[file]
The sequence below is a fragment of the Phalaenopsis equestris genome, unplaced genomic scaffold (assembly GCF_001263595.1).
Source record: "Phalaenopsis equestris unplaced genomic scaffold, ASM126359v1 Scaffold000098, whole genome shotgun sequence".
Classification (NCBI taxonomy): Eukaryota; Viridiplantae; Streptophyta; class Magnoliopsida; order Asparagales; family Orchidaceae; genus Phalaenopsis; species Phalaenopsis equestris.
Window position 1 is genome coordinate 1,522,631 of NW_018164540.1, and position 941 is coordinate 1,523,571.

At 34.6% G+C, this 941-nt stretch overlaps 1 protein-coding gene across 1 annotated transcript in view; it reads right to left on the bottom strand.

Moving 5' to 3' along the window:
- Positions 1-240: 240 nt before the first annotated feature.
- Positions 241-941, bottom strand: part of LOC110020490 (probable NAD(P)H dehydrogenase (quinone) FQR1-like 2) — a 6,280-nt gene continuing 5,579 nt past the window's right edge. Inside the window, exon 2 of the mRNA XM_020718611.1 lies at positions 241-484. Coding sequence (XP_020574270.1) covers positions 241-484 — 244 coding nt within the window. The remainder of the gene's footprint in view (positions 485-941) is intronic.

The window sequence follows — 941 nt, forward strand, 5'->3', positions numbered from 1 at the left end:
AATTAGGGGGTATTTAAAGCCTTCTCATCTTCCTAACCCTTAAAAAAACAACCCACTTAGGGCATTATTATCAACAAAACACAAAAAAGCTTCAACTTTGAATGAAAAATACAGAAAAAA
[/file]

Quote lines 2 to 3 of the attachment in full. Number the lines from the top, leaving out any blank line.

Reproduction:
Source record: "Phalaenopsis equestris unplaced genomic scaffold, ASM126359v1 Scaffold000098, whole genome shotgun sequence".
Classification (NCBI taxonomy): Eukaryota; Viridiplantae; Streptophyta; class Magnoliopsida; order Asparagales; family Orchidaceae; genus Phalaenopsis; species Phalaenopsis equestris.